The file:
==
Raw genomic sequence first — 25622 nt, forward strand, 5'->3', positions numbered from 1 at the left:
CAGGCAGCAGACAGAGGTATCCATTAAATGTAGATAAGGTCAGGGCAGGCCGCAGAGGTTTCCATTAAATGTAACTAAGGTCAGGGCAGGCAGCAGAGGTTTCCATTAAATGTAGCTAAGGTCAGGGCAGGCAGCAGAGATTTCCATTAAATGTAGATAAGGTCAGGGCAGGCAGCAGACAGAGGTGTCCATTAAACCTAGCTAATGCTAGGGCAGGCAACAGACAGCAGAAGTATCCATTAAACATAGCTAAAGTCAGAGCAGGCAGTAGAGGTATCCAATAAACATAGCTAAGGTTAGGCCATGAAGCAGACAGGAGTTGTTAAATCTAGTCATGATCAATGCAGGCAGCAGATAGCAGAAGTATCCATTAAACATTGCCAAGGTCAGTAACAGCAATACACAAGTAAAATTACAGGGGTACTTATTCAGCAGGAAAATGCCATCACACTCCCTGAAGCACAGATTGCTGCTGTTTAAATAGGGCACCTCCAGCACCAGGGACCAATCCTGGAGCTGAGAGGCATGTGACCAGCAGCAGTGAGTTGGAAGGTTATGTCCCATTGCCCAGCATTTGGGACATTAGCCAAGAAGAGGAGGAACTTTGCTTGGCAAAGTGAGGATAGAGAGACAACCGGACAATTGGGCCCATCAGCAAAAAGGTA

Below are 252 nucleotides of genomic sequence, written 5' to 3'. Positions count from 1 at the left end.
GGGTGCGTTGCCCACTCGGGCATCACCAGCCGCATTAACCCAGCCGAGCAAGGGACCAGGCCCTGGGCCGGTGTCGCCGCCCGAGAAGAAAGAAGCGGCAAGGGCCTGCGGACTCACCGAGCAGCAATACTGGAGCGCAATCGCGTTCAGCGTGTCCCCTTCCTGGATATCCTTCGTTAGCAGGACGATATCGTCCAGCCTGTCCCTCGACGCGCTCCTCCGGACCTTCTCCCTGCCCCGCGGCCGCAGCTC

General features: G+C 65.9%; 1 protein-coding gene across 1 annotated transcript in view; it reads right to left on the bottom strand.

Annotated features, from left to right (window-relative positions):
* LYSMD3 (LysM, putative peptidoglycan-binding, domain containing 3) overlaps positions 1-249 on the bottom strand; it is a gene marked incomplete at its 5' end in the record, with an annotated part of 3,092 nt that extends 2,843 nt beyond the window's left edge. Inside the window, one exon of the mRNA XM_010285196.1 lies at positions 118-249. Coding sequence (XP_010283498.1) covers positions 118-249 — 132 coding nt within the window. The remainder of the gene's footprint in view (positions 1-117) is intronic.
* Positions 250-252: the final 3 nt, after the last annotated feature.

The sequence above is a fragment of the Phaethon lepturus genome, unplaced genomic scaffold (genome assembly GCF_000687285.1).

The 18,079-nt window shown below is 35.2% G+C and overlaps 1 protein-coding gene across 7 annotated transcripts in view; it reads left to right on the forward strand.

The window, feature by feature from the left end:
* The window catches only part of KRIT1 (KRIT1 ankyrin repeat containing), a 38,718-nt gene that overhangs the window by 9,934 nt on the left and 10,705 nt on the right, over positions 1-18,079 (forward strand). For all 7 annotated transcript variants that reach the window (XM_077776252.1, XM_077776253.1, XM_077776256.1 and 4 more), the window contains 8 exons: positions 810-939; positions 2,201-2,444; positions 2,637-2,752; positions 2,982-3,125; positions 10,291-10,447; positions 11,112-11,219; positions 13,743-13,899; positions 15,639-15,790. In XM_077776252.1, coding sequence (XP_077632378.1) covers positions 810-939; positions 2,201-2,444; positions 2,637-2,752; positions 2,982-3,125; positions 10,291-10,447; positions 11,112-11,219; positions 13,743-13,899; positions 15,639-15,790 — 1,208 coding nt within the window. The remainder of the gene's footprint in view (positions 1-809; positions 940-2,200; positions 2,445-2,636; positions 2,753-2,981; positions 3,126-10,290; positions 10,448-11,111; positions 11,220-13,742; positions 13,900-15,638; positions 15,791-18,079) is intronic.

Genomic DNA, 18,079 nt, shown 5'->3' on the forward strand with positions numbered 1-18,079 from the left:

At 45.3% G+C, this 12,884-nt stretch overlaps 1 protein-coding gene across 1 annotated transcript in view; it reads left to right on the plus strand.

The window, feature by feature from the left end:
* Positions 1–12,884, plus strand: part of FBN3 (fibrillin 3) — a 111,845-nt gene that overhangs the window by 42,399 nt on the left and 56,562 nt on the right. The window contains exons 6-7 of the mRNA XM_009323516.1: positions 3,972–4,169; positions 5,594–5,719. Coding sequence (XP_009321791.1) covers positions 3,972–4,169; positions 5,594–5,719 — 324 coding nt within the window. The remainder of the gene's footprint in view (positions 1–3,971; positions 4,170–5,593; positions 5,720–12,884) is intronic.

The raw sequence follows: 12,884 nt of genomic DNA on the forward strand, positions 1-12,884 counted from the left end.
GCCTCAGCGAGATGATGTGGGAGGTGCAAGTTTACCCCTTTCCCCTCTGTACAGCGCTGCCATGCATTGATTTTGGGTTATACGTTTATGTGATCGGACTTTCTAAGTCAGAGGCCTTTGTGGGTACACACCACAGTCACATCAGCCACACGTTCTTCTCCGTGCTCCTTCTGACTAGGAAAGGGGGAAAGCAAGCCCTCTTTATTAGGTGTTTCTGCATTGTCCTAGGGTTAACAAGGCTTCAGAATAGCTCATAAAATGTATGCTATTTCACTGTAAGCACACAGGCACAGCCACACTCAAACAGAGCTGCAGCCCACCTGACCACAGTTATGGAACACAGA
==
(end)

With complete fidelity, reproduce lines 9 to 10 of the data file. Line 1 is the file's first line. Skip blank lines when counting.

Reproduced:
The sequence above is a fragment of the Phaethon lepturus genome, unplaced genomic scaffold (genome assembly GCF_000687285.1).

The 18,079-nt window shown below is 35.2% G+C and overlaps 1 protein-coding gene across 7 annotated transcripts in view; it reads left to right on the forward strand.